Acting without a vote, the Committee approved draft decisions “Open-Ended Working Group on developments in the field of information and telecommunications in the context of international security established pursuant to General Assembly resolution 73/27 of 5 December 2018” (document A/C.1/75/L.47) and “Group of Governmental Experts on Advancing responsible State behaviour in cyberspace in the context of international security established by the UN Secretary‑General pursuant to General Assembly resolution 73/266 of 22 December 2018” (document A/C.1/75/L.60) and draft resolutions “United Nations disarmament fellowship, training and advisory services” (document A/C.1/75.L.12), “Relationship between disarmament and development” (document A/C.1/75.L.15), “Observance of environmental norms in the drafting and implementation of agreements on disarmament and arms control” (document A/C.1/75.L.27), “Role of science and technology in the context of international security and disarmament” (document A/C.1/75/L.33) and “United Nations Disarmament Information Programme” (document A/C.1/75.L.41).

The Committee approved the draft resolution “Effects of the use of armaments and ammunitions containing depleted uranium ” (document A/C.1/75/L.14), by a recorded vote of 150 in favour to 4 against (France, Israel, United Kingdom, United States), with 23 abstentions.

By a recorded vote of 125 in favour to 4 against (Federated States of Micronesia, Israel, United Kingdom, United States), with 50 abstentions, it approved the draft resolution “Promotion of multilateralism in the area of disarmament and non- proliferation ” (document A/C.1/75/L.19).

Prior to approving the draft resolution “Women, disarmament, non-proliferation and arms control” (document A/C.1/75/L.21) without a vote, it decided to retain several paragraphs, by separate recorded votes.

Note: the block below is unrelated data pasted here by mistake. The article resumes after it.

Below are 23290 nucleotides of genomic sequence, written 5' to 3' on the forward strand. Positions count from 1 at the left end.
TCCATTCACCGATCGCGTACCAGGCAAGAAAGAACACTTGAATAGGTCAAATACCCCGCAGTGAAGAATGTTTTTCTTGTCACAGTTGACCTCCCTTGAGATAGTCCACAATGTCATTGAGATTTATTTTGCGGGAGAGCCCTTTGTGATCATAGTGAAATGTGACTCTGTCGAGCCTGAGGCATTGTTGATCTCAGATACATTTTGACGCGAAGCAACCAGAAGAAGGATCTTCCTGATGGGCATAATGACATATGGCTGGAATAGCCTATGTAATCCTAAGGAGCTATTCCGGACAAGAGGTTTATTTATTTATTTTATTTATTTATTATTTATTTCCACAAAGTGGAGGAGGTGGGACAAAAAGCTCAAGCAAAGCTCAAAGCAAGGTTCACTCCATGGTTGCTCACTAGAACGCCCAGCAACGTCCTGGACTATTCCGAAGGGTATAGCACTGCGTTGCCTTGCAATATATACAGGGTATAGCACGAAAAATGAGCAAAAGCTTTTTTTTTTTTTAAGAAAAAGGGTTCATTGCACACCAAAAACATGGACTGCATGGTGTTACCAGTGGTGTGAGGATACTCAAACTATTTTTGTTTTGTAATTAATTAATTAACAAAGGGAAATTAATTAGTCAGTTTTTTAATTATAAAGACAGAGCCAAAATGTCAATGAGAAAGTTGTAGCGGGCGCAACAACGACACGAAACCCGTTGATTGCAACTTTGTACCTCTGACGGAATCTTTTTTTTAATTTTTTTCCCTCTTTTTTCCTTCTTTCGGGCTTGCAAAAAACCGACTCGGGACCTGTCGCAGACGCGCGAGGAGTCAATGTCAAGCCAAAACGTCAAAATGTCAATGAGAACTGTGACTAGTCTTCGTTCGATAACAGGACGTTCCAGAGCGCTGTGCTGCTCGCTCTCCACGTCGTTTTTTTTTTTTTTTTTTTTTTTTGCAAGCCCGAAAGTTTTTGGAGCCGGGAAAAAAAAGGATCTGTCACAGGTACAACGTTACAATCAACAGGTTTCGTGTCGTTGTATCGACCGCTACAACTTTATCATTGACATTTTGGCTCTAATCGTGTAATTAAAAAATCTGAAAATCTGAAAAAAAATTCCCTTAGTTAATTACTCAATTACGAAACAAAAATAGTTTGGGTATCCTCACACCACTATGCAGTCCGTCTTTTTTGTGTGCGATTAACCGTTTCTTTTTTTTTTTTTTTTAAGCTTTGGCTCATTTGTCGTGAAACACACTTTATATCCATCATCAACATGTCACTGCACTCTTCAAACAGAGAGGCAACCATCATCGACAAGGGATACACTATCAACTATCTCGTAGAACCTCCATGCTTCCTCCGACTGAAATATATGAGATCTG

By a recorded vote of 173 in favour to none against, with 4 abstentions (Armenia, Iran, Russian Federation, Syria), it decided to retain preambular paragraph 5, which would have the Assembly take note of the Secretary‑General’s disarmament agenda’s “action 36”, on full and equal participation of women in decision-making processes, and “action 37”, on gender parity on disarmament bodies established by the Secretariat.

It also decided, by a recorded vote of 171 in favour to none against, with 4 abstentions (Algeria, China, Russian Federation, Solomon Islands), to retain preambular paragraph 9, which would have the Assembly recognize that women are also essential in preventing and reducing armed violence, and are active players in advocating for disarmament.

The Committee decided, by a recorded vote of 153 in favour to none against, with 20 abstentions, to retain preambular paragraph 13, which would have the Assembly recall the Arms Trade Treaty’s entry into force and encourage States parties to ensure the full and equal participation of women and men in pursuing the object of all the instrument’s provisions.

It also decided, by a recorded vote of 153 in favour to none against, with 18 abstentions, to retain preambular paragraph 16, which would have the Assembly take into consideration the impact of the COVID‑19 pandemic on the progress made in gender equality, multilateral disarmament and arms control and acknowledge that it has further exacerbated the socioeconomic conditions of vulnerable groups across the world, resulting in an alarming increase in cases of domestic and gender-based armed violence.